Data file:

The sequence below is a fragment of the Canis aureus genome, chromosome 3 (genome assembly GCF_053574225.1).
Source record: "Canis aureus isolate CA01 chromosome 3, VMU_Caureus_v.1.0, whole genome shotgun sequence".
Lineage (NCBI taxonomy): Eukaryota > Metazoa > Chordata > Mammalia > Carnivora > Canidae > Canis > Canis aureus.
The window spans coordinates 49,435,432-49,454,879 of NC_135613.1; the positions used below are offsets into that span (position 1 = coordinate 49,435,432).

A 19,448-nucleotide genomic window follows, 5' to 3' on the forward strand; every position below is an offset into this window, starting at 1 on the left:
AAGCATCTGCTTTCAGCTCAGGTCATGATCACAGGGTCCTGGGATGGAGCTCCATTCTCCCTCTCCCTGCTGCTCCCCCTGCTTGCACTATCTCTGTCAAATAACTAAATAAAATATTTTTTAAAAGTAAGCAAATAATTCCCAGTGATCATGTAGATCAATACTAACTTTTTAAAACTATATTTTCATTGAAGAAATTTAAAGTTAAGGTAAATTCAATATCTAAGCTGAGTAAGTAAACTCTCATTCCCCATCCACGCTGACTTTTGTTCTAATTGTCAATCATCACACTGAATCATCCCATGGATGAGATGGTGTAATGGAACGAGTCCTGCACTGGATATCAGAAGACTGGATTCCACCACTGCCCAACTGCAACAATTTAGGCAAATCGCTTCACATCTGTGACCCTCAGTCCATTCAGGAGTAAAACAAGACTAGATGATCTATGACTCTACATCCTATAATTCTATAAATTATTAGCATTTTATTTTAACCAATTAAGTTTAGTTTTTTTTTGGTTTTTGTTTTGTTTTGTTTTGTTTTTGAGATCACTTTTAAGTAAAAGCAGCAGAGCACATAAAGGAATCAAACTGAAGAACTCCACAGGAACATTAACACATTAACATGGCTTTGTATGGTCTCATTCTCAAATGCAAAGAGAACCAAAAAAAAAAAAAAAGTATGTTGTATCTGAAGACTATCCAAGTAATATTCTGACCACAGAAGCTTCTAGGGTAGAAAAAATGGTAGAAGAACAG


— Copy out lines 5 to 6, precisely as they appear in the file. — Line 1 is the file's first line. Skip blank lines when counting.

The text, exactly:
A 19,448-nucleotide genomic window follows, 5' to 3' on the forward strand; every position below is an offset into this window, starting at 1 on the left:
AAGCATCTGCTTTCAGCTCAGGTCATGATCACAGGGTCCTGGGATGGAGCTCCATTCTCCCTCTCCCTGCTGCTCCCCCTGCTTGCACTATCTCTGTCAAATAACTAAATAAAATATTTTTTAAAAGTAAGCAAATAATTCCCAGTGATCATGTAGATCAATACTAACTTTTTAAAACTATATTTTCATTGAAGAAATTTAAAGTTAAGGTAAATTCAATATCTAAGCTGAGTAAGTAAACTCTCATTCCCCATCCACGCTGACTTTTGTTCTAATTGTCAATCATCACACTGAATCATCCCATGGATGAGATGGTGTAATGGAACGAGTCCTGCACTGGATATCAGAAGACTGGATTCCACCACTGCCCAACTGCAACAATTTAGGCAAATCGCTTCACATCTGTGACCCTCAGTCCATTCAGGAGTAAAACAAGACTAGATGATCTATGACTCTACATCCTATAATTCTATAAATTATTAGCATTTTATTTTAACCAATTAAGTTTAGTTTTTTTTTGGTTTTTGTTTTGTTTTGTTTTGTTTTTGAGATCACTTTTAAGTAAAAGCAGCAGAGCACATAAAGGAATCAAACTGAAGAACTCCACAGGAACATTAACACATTAACATGGCTTTGTATGGTCTCATTCTCAAATGCAAAGAGAACCAAAAAAAAAAAAAAAGTATGTTGTATCTGAAGACTATCCAAGTAATATTCTGACCACAGAAGCTTCTAGGGTAGAAAAAATGGTAGAAGAACAG